Here’s another way to explain how different businesses have different needs:

  • Scenario 1: A restaurant owner has a website and needs copy for their web pages. Their food isn’t specialized. It’s good old American pub food, and the copy should appeal to hungry customers looking for some local grub. A general writer would be suitable for this topic.
  • Scenario 2: The owner of a company producing point of sale systems for restaurants needs a blog plan dedicated at selling their system to restaurant chains. They’re speaking a lot about the details of the restaurant industry as well as the software itself. This kind of topic would require some expertise – and it should go to an expert writer.

General vs. Expert (Bonus: vs. Authority) In Action

To represent exactly what we mean by our levels here at Express Writers, let’s look at some actual content quality ordered at the different levels by our clients.

Client A: General Law Article

This client opted in to our $35/500w general blog level, and gave us some general law firm keywords.

general level content

Client B: Expert Law Blog

This client opted in to our expert level at $90/500-600w. They also had a law firm, but wanted a statistical blog by our legal copywriting expert on the state of auto accidents and injury.

expert level content

Client C: Authority Content

This client wanted to be positioned as an authority on Google for a newbie’s guide to building a website. He purchased our authority content level at $600 for 3000w. The resulting 3,300-word article included over 15 screenshots and images. Included in the cost were all the images, many of which were custom created in Adobe by our designer.

authority content example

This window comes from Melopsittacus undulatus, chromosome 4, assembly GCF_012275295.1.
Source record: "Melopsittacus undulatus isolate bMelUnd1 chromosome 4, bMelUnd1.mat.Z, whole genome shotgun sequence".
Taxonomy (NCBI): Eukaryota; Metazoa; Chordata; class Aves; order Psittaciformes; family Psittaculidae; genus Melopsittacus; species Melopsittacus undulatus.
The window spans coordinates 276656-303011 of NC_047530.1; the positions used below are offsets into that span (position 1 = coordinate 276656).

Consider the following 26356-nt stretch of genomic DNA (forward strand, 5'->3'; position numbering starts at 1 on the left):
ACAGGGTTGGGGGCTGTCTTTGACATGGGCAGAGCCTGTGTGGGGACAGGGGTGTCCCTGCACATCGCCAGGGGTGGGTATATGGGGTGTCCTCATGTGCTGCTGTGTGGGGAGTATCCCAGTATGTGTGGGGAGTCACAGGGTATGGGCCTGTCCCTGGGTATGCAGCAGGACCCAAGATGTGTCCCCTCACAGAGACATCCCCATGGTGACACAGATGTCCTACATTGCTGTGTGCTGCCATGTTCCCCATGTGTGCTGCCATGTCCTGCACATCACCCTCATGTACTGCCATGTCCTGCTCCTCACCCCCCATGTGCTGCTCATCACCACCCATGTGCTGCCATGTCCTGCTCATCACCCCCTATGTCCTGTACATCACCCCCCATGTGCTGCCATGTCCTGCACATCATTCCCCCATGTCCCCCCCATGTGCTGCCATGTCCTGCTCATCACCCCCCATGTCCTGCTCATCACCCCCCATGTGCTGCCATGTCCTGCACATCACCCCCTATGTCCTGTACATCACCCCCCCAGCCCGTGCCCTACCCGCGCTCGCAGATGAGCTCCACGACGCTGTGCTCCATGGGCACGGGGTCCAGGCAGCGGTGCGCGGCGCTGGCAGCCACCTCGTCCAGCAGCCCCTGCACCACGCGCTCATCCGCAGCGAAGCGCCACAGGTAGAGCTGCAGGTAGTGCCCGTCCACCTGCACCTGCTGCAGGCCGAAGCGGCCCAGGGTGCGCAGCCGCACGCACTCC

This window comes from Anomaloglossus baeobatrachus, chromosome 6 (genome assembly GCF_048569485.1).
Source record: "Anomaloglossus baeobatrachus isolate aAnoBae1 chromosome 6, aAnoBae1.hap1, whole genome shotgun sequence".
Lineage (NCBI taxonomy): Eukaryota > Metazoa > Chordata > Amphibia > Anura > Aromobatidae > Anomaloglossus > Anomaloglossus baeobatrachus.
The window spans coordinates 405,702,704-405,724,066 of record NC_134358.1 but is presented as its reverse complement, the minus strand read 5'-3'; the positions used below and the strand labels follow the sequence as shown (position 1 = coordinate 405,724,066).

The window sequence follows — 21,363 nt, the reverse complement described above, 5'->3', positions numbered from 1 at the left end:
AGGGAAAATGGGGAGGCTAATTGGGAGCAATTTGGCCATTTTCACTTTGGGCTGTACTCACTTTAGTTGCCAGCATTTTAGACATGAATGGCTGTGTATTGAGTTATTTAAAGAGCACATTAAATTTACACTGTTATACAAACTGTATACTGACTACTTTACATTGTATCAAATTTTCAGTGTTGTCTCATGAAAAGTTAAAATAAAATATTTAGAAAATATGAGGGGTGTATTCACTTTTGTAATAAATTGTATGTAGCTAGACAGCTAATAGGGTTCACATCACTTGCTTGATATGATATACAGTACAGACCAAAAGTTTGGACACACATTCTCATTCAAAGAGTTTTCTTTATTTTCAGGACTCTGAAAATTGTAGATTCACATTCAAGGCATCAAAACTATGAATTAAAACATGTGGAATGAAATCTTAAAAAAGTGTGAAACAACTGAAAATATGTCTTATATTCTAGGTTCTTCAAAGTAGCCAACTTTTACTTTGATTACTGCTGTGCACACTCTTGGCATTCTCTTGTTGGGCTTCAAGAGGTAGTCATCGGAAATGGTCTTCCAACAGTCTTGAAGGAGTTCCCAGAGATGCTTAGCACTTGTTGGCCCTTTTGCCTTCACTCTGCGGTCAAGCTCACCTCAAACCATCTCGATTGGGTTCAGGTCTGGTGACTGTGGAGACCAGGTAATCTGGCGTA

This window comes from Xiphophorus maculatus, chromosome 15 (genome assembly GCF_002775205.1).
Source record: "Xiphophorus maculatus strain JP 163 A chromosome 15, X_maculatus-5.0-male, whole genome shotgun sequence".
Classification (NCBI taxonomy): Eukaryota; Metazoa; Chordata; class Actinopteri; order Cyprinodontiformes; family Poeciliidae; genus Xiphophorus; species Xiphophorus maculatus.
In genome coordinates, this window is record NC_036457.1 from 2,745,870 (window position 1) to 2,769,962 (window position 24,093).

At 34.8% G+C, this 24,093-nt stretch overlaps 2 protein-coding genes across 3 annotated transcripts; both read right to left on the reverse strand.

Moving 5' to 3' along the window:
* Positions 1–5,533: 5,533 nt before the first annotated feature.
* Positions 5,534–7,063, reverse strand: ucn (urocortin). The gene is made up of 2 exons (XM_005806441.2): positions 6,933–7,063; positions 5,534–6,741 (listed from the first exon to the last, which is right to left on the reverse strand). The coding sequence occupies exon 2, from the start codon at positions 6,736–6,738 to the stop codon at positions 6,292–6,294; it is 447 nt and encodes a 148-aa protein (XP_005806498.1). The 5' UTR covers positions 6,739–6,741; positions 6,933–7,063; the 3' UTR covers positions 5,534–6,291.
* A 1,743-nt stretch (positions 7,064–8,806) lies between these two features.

authority level content authority example

There you have it — the clear differences between our three levels of copy, which also gives you a good direction of which level you need for your brand, depending on your content goals.

Why You Should Consider At Least Expert Level for Your Brand

Nearly all brands that have a custom or crowded niche, or are in marketing, should be investing in expert writing if they’re looking to get content that stands out online. The concept of 10x content explains this. (I wrote an article on Search Engine Journal explaining 10x content: read it here.) That’s why we added seven new industries to the Content Shop this month, and that’s why our team of expert writers cover more than 25 custom industries.

To further delve into “why expert level,” let’s consider a couple massive reasons showing what great copy at an expert level can offer for your online presence.

1. Revenue Numbers Can Translate to 100x More Than What You Put In

I’ve invested time, resources, and revenue to my team members to help me create multiple content pieces for Express Writers.

Some have translated to high revenue returns in a short space of time.

One such piece was a SiteProNews guest blog, How to Create Likeable and Shareable Content. In just a few hours after it went live, we received a warm lead inquiry from a marketer asking for the kind of content that we create for our guest presence.

Inside the next few weeks, he talked to our sales team and converted for $5,000! I invested a little more than $50 into it: my return was 100x the cost of my investment.

Here’s what that cycle looks like, visually:

life cycle of content

2. A Serious Reputation Boost

This case study post on our blog cost about $400 in creation, resources, time spent and teamwork. That’s not including the cost of the tool subscriptions that we used to research for the piece: BuzzSumo and SEMrush.

The result? Massive exposure and reputation boost for our brand. We reinforced how much we hold to quality and doing our best marketing through our own product of deliverable, quality content, and where it’s brought us today (4,000+ keyword rankings, $13,000/monthly worth in organic traffic).

Why Should You Consider Authority Content?

I’ve answered that question at length here: Want to Be An Online Success? You Need to Be An Authority (& The Backstory of How I Launched Authority Content) Go read it for the full answer and backstory on how and why I launched our fairly new authority level.

Authority content isn’t for the faint of heart. It is, however, for those who want to “rule Google” and win the hearts of their readers. If that’s the content for you, go see it in the Content Shop here!

Summing up What Differentiates Our Writing Levels at Express Writers: General, Expert, Authority

There you have it.

An explanation of what we serve, at the three levels.

It’s simple, and most importantly, we guarantee quality at every level.

Why stop short with anything less?

Talk to us today about your content! We’d love to hear from you.